Providing Nest Sites for Pollinators

Bees, butterflies, and other beneficial insects need access to safe places to nest, lay eggs, and raise their young. Insects also need sheltered, undisturbed places to hibernate and overwinter. The easiest way to provide these nesting resources is by benign neglect and by recognizing, protecting, or adding to the resources already available.

Types of Nests and Sites

Ground Nests

Most of North America’s native bee species (about 70%) are solitary ground nesters. Their nests look similar to ant holes from above. Leave some semi-bare ground to provide nesting sites for these bees. Avoid disturbance to these sites, including mulching and tilling.

Wood Tunnel Nests

Approximately 30% of native bees in North America nest in wood tunnels. Leaving beetle-riddled snags and providing plants with pithy stems can provide nesting habitat for mason and leafcutter bees.

You can also choose to build and maintain artificial nests for native bees. Download the fact sheets or book below for more information on creating artificial nests for native bees.

Other Nest Sites

Brush piles, rock piles, bunch grasses, and old rodent burrows can provide valuable nesting opportunities for bumble bees and beneficial insects, as well as providing safe places for insects to overwinter and hibernate.

Butterfly Host Plants

Make your pollinator garden into a butterfly garden by adding the host plants for butterflies in your region. Milkweed is the host plant for Monarch butterflies and also provides nectar for bees, butterflies, and other beneficial insects.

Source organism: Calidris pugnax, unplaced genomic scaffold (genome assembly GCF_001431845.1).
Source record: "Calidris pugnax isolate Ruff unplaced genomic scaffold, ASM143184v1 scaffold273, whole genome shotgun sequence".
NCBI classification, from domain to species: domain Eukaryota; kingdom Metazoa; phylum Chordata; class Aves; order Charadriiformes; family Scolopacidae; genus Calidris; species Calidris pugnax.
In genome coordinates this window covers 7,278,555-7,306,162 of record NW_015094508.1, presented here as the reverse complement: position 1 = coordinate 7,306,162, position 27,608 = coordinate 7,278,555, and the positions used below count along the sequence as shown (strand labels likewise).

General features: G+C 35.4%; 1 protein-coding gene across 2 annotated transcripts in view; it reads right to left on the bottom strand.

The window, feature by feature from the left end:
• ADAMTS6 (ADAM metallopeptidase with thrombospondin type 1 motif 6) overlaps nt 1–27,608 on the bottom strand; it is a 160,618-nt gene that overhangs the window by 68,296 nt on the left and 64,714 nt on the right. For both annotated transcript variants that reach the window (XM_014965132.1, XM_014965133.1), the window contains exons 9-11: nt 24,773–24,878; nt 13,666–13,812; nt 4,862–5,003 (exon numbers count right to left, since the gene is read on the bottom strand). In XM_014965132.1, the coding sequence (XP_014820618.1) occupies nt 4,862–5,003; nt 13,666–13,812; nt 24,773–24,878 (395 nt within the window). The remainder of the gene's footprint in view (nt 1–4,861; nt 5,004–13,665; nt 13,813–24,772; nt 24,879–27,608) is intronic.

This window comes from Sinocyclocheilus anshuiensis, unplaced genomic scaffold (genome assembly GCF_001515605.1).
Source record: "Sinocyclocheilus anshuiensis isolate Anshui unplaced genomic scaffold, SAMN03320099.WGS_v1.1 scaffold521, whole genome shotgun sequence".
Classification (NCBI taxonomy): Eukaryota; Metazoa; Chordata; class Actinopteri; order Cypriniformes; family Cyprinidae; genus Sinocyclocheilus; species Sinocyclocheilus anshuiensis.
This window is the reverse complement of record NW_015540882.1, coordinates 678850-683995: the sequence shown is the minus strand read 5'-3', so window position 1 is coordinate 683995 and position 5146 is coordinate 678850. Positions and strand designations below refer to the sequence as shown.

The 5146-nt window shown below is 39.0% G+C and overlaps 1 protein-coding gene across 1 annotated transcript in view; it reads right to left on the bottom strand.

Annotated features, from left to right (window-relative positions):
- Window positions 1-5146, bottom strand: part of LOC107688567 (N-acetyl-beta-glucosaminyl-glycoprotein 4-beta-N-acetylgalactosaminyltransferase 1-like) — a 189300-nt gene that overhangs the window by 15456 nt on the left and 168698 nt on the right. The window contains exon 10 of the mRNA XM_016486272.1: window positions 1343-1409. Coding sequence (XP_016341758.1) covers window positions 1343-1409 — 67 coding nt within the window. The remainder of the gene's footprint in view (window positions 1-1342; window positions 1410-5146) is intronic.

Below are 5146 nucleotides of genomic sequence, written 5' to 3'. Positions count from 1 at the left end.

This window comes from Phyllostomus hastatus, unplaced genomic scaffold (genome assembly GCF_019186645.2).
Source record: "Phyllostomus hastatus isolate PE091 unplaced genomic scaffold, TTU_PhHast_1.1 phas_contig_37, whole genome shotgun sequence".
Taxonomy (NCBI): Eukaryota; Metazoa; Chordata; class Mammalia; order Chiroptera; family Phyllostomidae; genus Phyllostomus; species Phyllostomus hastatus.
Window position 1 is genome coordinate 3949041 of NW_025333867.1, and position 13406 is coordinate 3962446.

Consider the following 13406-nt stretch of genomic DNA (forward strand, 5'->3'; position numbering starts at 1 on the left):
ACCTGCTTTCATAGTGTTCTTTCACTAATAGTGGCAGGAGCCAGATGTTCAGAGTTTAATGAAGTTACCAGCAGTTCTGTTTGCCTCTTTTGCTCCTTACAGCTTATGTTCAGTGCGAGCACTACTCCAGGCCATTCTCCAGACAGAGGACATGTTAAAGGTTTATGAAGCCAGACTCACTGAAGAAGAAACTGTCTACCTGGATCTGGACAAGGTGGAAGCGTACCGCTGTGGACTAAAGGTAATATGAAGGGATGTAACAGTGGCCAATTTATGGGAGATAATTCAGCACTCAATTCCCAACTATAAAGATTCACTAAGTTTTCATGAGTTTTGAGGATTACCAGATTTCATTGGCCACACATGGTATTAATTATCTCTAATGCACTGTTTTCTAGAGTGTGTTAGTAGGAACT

Taking Next Steps

Nests for Native Bees

A resource that describes techniques used to make nests for native bees. Read more.

Tunnel Nest Construction and Management

Guidelines on the construction and maintenance of nest sites for tunnel nesting native bees. Read more.

Managing Alternative Pollinators

Managing Alternative Pollinators: A Handbook for Beekeepers, Growers, and Conservationists is a publication by the SARE. It is the first full color step-by-step guide for rearing and managing bumblebees, mason bees, leafcutter bees, and other honey bee pollinator alternatives. The Handbook provides in-depth information on nest construction, parasite and disease management, habitat conservation, IPM for beekeepers, and avoiding pesticide poisoning. Read more.

Attracting Native Pollinators

Xerces’ most recent book, Attracting Native Pollinators: Protecting North America’s Bees and Butterflies, is available to purchase from our website. The book is published in 2011 by Storey Publishing, North Adams, Massachusetts. Attracting Native Pollinators is coauthored by four Xerces Society staff members Eric Mader, Matthew Shepherd, Mace Vaughan, and Scott Black in collaboration with Gretchen LeBuhn, San Francisco State University. Read more.


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Long horned bee (Melissodes sp.) on sunflower by Mace Vaughan. Mining bee ground nests by Matthew Shepherd. Bee emerging from ground nest by Rollin Coville. Snag with tunnels by Don Keirstead. Tunnel nest in pithy stem by Nancy Adamson. Brush pile by Mike Rudecki, Cardno JFNew. Bunch grasses by Jessa Guisse. Monarch caterpillar by William M. Ciesla, Butterfly nectaring on milkweed (Asclepias speciosa) by John Anderson. Pollinator sign in sunflowers by Celeste Ets-Hokin. Pollinator garden by Eric Mader.